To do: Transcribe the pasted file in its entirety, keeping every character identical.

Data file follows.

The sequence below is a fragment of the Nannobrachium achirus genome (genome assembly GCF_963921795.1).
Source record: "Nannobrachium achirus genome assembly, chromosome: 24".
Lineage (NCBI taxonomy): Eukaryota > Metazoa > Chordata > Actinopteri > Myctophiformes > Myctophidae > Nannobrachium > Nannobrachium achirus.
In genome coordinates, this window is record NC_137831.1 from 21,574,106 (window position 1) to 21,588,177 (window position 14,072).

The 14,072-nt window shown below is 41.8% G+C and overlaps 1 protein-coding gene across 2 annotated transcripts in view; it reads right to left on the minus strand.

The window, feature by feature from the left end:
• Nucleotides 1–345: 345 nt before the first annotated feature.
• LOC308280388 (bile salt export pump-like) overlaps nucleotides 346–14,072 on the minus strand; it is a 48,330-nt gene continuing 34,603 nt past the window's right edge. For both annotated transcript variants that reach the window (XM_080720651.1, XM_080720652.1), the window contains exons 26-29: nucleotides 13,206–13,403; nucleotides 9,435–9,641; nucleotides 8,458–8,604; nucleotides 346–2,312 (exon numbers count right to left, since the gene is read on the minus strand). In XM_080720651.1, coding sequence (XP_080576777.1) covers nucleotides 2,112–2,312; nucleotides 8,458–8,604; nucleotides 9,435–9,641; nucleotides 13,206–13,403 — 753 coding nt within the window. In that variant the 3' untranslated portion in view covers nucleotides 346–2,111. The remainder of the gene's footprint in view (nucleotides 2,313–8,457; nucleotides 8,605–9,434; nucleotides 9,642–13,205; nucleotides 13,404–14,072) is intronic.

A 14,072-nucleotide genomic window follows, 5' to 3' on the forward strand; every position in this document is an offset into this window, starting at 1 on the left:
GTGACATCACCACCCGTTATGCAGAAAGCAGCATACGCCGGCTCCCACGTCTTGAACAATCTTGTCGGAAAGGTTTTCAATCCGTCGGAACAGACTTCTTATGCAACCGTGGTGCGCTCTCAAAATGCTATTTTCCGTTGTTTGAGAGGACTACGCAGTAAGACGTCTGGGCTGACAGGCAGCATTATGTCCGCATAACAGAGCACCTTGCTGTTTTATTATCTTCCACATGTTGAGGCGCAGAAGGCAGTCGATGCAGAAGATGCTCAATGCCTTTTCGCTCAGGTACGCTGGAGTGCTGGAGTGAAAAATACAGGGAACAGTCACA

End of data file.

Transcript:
The sequence below is a fragment of the Nannobrachium achirus genome (genome assembly GCF_963921795.1).
Source record: "Nannobrachium achirus genome assembly, chromosome: 24".
Lineage (NCBI taxonomy): Eukaryota > Metazoa > Chordata > Actinopteri > Myctophiformes > Myctophidae > Nannobrachium > Nannobrachium achirus.
In genome coordinates, this window is record NC_137831.1 from 21,574,106 (window position 1) to 21,588,177 (window position 14,072).

The 14,072-nt window shown below is 41.8% G+C and overlaps 1 protein-coding gene across 2 annotated transcripts in view; it reads right to left on the minus strand.

The window, feature by feature from the left end:
• Nucleotides 1–345: 345 nt before the first annotated feature.
• LOC308280388 (bile salt export pump-like) overlaps nucleotides 346–14,072 on the minus strand; it is a 48,330-nt gene continuing 34,603 nt past the window's right edge. For both annotated transcript variants that reach the window (XM_080720651.1, XM_080720652.1), the window contains exons 26-29: nucleotides 13,206–13,403; nucleotides 9,435–9,641; nucleotides 8,458–8,604; nucleotides 346–2,312 (exon numbers count right to left, since the gene is read on the minus strand). In XM_080720651.1, coding sequence (XP_080576777.1) covers nucleotides 2,112–2,312; nucleotides 8,458–8,604; nucleotides 9,435–9,641; nucleotides 13,206–13,403 — 753 coding nt within the window. In that variant the 3' untranslated portion in view covers nucleotides 346–2,111. The remainder of the gene's footprint in view (nucleotides 2,313–8,457; nucleotides 8,605–9,434; nucleotides 9,642–13,205; nucleotides 13,404–14,072) is intronic.

A 14,072-nucleotide genomic window follows, 5' to 3' on the forward strand; every position in this document is an offset into this window, starting at 1 on the left:
GTGACATCACCACCCGTTATGCAGAAAGCAGCATACGCCGGCTCCCACGTCTTGAACAATCTTGTCGGAAAGGTTTTCAATCCGTCGGAACAGACTTCTTATGCAACCGTGGTGCGCTCTCAAAATGCTATTTTCCGTTGTTTGAGAGGACTACGCAGTAAGACGTCTGGGCTGACAGGCAGCATTATGTCCGCATAACAGAGCACCTTGCTGTTTTATTATCTTCCACATGTTGAGGCGCAGAAGGCAGTCGATGCAGAAGATGCTCAATGCCTTTTCGCTCAGGTACGCTGGAGTGCTGGAGTGAAAAATACAGGGAACAGTCACA